The COVID-19 pandemic is crippling and toppling many U.S. small businesses. Often called “the backbone of the economy,” small businesses that are managing to survive face an uncertain future.
As states start to reopen, consumer spending is in steep decline while unemployment skyrockets and many people remain hesitant to venture out. But RJon Robins, founder/CEO of How To Manage A Small Law Firm (www.howtomanageasmalllawfirm.com), says some entrepreneurs find their businesses in trouble because they had the wrong mindset toward customers all along.
“Small business owners everywhere are infected by pandemic thinking,” Robins says. “But they were infected with this thinking before the pandemic. It’s only now the strategic weakness of short-term, fear-based, transactional thinking in all different kinds of businesses is becoming more obvious. Pandemic thinkers ask the wrong question, ‘What can you do for me today?’ Rather than, ‘How can we work together to build a long-term mutually-profitable relationship?’
“Business owners who built long-term relationships with customers and clients can weather this storm. Those who didn’t think this way before can adopt elements of this kind of thinking and they’ll start seeing the benefits almost right away.”
Robins offers small business owners three tips on how to develop long-term relationships that benefit both customers and businesses:
- When first meeting, look ahead at the relationship 10 years from now. “The scale of a person’s thinking has a lot to do with whether they win the game,” Robins says. “Look for all opportunities to be of service, even in some small way, to earn the right to call the person a client. Every deal doesn’t have to be a grand-slam. Just get on base. Just get into the game. That way you can discover opportunities to be of greater service and have a client for life.”
- Show you care. “A lot of people don’t know how to show that they care. Ask yourself when is the last time you called to check on a former client to find out what’s happened in their life or business since the last time you did business together?” Robins says, “What are their plans for the future? What can you take off their plate and help them with today even if what they need is just someone to help them think things through? Good relationships built over time are especially evident during the pandemic. Ironically, though, a pandemic is a perfect time to begin a marketing campaign like this and besides, you probably have a lot of free time on your hands anyway.”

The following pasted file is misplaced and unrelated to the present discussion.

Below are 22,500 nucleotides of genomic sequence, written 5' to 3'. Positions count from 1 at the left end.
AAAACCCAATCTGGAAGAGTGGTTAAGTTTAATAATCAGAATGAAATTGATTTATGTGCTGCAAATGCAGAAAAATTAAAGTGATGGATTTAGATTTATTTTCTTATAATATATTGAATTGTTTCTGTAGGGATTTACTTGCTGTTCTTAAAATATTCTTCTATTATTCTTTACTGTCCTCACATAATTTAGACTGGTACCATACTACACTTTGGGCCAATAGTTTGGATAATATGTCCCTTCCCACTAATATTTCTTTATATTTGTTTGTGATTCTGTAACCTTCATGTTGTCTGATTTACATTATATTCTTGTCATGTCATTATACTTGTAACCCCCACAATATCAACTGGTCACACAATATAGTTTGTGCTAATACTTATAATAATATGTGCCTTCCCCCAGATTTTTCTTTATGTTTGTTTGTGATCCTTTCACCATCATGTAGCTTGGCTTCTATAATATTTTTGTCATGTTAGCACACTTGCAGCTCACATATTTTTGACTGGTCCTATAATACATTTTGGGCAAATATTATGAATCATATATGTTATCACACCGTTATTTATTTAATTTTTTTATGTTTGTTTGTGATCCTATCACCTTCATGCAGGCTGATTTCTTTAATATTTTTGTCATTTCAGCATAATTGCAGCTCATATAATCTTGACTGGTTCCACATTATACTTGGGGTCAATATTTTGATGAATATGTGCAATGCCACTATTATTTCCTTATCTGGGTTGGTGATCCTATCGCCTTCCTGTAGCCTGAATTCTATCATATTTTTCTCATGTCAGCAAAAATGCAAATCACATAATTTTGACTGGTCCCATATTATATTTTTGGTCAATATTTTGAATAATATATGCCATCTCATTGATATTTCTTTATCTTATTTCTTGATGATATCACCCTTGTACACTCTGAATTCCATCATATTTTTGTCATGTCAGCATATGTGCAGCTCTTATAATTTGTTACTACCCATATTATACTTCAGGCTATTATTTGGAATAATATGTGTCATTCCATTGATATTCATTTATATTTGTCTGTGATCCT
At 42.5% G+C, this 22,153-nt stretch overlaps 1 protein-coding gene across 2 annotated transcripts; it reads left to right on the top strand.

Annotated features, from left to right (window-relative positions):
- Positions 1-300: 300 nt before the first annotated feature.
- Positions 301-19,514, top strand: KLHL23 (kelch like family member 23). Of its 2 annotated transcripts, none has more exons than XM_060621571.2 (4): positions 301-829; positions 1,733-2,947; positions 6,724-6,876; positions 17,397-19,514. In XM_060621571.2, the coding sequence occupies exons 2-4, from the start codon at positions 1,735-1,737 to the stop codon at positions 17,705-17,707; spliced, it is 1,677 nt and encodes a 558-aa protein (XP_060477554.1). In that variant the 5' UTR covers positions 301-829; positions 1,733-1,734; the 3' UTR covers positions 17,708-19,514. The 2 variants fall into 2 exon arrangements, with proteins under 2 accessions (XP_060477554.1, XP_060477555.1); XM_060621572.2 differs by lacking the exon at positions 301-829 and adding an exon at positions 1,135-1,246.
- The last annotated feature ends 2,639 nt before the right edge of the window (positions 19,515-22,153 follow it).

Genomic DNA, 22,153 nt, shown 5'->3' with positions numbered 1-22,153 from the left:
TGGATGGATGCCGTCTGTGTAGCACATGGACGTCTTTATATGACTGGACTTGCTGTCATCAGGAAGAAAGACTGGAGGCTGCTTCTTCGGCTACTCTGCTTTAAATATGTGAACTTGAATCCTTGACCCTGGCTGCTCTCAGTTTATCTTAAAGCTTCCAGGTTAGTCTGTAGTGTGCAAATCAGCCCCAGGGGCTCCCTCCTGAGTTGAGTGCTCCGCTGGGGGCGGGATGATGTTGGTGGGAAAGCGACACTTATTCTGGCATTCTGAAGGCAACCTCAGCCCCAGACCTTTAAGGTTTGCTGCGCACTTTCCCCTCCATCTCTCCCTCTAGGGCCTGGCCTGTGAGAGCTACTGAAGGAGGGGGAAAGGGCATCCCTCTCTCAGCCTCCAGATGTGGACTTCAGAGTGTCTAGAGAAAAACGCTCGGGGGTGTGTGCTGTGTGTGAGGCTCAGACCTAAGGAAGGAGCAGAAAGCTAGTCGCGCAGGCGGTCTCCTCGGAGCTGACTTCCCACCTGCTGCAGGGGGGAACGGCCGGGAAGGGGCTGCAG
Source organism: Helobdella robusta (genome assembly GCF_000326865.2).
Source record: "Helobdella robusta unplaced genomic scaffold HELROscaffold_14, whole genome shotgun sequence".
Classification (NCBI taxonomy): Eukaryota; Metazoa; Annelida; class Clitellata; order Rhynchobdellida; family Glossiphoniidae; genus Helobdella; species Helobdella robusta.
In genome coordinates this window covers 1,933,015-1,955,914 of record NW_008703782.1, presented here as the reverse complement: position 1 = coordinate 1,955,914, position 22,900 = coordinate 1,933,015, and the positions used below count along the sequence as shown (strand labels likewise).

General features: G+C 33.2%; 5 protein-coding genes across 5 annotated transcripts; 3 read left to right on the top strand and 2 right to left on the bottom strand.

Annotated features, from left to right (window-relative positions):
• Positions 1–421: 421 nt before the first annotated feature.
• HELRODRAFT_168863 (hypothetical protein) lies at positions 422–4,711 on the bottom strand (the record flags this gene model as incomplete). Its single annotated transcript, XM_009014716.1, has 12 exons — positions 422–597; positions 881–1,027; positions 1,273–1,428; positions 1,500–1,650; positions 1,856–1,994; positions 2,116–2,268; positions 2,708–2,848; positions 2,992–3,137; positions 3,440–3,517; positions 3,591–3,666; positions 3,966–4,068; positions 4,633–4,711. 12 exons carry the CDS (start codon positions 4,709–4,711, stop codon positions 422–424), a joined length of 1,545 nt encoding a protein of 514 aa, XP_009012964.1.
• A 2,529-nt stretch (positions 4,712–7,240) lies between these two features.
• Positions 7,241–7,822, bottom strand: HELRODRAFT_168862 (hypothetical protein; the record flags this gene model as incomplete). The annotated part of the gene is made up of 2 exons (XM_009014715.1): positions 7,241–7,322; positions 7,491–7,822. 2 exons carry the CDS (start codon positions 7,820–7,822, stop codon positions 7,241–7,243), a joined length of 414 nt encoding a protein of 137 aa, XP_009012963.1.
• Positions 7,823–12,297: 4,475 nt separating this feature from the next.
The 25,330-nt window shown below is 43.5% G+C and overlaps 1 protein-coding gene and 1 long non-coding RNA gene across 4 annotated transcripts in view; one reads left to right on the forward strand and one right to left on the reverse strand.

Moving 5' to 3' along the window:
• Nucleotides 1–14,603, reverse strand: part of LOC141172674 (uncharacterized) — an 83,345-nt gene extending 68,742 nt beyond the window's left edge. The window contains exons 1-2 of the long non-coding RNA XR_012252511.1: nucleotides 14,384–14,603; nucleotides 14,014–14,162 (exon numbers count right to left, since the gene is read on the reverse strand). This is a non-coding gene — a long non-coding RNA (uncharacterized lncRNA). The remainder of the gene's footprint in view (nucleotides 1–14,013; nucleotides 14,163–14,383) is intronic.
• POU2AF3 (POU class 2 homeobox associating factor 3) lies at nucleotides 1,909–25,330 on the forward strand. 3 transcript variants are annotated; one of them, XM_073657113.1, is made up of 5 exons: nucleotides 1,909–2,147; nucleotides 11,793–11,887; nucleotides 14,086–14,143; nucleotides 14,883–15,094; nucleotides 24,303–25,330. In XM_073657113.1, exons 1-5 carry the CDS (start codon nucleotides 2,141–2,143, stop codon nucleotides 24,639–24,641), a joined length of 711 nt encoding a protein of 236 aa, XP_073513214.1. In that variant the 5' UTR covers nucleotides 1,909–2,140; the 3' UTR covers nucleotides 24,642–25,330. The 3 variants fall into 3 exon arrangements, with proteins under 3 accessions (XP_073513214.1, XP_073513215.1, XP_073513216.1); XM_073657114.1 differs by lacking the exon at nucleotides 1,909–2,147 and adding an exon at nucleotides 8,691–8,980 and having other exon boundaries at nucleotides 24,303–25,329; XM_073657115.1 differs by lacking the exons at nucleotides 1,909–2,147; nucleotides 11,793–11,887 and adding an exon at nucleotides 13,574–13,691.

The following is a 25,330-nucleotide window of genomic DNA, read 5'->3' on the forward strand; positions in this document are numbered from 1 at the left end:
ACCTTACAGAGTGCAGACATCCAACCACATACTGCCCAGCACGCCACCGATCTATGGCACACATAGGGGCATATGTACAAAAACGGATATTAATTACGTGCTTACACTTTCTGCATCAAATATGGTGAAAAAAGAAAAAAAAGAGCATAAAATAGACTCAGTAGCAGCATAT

- Have a long-term business plan. “A business being run without a 12-month, forward-looking budget is like a car being driven with a windshield covered in mud, and on an unfamiliar road with no particular place to go,” Robins says. “A business that is being run without weekly cash-flow projections is like a person stumbling around in the dark in an unfamiliar house. To take an active, consistent interest in your clients and develop programs encouraging them to keep coming back, it helps to have a long-term written plan for your own business.”
“Businesses generate revenue by solving problems for their clients and customers,” Robins says. “And right now there’s an abundance of problems, which is another way to say there’s an abundance of opportunities. Whether you already have or decide to begin developing great long-term relationships with clients, it’s an investment that will pay long-term dividends.”
Previously published with permission.
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